So he did his part, then I went back to the Bay and almost a year later I was doing an EP with this saxaphone player, Saxxy Soul, and I just had him play sax on the hook. And it was just this sexy yet street vibe to the whole song. He was saying, “Keep it gangsta,” but it had this saxaphone on there. Like if we did a video for that we’d prolly have to wear some zoot suits or something [laughs]. But it worked. I think it sounds hella fresh, because you don’t really hear saxaphone a lot these days in no raps.
DX: What are the differences, if any, working with Freddie who lives in L.A., compared to working with artists from the Bay?
The World’s Freshest: Honestly with Freddie, it’s the way he raps. I mean, he has a tattoo of Huey Newton on his back. He’s influenced by black movements and all that, and Oakland is a very black place; it’s a very multicultural place as well, but it’s the start of a lot of revolutionary stuff. So honestly, I wouldn’t say it was that much different working with him and working with someone like say, J Stalin. When [Freddie Gibbs] comes to the Bay, he comes and messes with all the Bay Area people, and the Bay shows him love. The Bay is kind of like Detroit; it’s kind of a no fly zone. Can’t everybody just come to the Bay, do their thing and mess with the people. It’s a respect thing, so working with Freddie was cool, man. He’s on point with his raps, he’s sharp, and that’s why he’s so successful. He’s a real gasser...he gasses for real. His breath control is crazy. He’s not doing no punch-ins—not that there’s anything wrong with punch-ins—but to do a whole 12 or 16 bars of rapid words and not have to do a punch-in and still have it sound cool is pretty impressive. But yeah, working with Freddie was a good look.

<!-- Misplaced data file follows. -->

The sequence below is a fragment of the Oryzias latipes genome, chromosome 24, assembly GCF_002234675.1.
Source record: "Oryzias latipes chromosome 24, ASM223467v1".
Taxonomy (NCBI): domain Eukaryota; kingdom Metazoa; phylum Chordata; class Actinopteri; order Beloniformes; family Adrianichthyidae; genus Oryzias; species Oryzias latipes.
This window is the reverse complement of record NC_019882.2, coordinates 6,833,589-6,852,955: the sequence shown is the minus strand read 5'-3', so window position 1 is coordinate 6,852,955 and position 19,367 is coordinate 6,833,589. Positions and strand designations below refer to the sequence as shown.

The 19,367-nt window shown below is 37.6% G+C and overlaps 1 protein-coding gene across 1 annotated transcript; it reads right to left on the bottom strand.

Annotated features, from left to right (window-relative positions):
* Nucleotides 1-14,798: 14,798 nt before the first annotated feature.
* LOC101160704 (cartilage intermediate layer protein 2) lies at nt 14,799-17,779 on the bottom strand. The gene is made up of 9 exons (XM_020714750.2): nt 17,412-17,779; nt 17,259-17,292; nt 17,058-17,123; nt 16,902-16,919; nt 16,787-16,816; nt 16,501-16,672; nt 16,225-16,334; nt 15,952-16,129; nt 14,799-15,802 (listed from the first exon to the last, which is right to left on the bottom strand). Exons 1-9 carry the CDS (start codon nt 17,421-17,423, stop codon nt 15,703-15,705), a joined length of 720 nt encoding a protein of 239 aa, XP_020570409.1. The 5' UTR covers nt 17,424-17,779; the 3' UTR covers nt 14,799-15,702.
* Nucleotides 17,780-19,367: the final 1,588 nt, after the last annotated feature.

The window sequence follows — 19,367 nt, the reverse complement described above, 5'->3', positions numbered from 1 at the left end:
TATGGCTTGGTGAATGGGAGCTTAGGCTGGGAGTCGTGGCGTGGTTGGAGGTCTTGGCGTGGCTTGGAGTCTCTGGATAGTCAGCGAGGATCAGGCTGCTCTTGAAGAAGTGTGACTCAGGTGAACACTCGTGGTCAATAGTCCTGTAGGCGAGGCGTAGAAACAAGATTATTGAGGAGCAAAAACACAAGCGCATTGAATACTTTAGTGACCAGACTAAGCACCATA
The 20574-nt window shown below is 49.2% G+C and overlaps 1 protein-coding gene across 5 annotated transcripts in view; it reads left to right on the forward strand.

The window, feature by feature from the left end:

DX: Speaking of those two different areas of Cali, how do you feel about all of the music coming out of the West Coast right now?
The World’s Freshest: It’s fresh, man. It’s dope to have fire like that on the West Coast. It hasn’t really been like that since the Dr. Dre era. I’m not talking about the Death Row days, I’m talking about post-Death Row, because Dre’s sound was dominating for a while when he had 50 Cent, Eminem, and Game. They were all pretty active. But I would say it was more so Dre’s sound, cause 50 was from New York, and Young Buck was from Nashville, Tennessee. So it was like the West Coast sound, but it wasn’t all West Coast-based artists.